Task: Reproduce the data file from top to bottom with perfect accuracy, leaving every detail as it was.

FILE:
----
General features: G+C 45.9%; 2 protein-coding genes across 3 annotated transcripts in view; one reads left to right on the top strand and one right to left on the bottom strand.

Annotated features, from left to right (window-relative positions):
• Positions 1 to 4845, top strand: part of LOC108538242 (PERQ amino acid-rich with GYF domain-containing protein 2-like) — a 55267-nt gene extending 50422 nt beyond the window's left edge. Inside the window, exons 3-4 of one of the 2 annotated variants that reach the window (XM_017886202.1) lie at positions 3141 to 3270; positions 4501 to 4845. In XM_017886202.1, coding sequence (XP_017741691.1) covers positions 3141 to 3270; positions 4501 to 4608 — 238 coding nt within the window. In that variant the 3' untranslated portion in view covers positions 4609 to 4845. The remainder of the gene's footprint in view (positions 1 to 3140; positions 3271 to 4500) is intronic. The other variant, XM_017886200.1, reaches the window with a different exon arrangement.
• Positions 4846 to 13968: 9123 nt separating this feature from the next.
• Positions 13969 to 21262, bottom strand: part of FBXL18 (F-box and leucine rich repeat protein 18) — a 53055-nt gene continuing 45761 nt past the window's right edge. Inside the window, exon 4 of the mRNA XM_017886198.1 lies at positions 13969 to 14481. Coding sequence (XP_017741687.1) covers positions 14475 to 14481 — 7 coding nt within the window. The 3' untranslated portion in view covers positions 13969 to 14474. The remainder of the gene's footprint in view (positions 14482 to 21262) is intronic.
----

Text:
General features: G+C 45.9%; 2 protein-coding genes across 3 annotated transcripts in view; one reads left to right on the top strand and one right to left on the bottom strand.

Annotated features, from left to right (window-relative positions):
• Positions 1 to 4845, top strand: part of LOC108538242 (PERQ amino acid-rich with GYF domain-containing protein 2-like) — a 55267-nt gene extending 50422 nt beyond the window's left edge. Inside the window, exons 3-4 of one of the 2 annotated variants that reach the window (XM_017886202.1) lie at positions 3141 to 3270; positions 4501 to 4845. In XM_017886202.1, coding sequence (XP_017741691.1) covers positions 3141 to 3270; positions 4501 to 4608 — 238 coding nt within the window. In that variant the 3' untranslated portion in view covers positions 4609 to 4845. The remainder of the gene's footprint in view (positions 1 to 3140; positions 3271 to 4500) is intronic. The other variant, XM_017886200.1, reaches the window with a different exon arrangement.
• Positions 4846 to 13968: 9123 nt separating this feature from the next.
• Positions 13969 to 21262, bottom strand: part of FBXL18 (F-box and leucine rich repeat protein 18) — a 53055-nt gene continuing 45761 nt past the window's right edge. Inside the window, exon 4 of the mRNA XM_017886198.1 lies at positions 13969 to 14481. Coding sequence (XP_017741687.1) covers positions 14475 to 14481 — 7 coding nt within the window. The 3' untranslated portion in view covers positions 13969 to 14474. The remainder of the gene's footprint in view (positions 14482 to 21262) is intronic.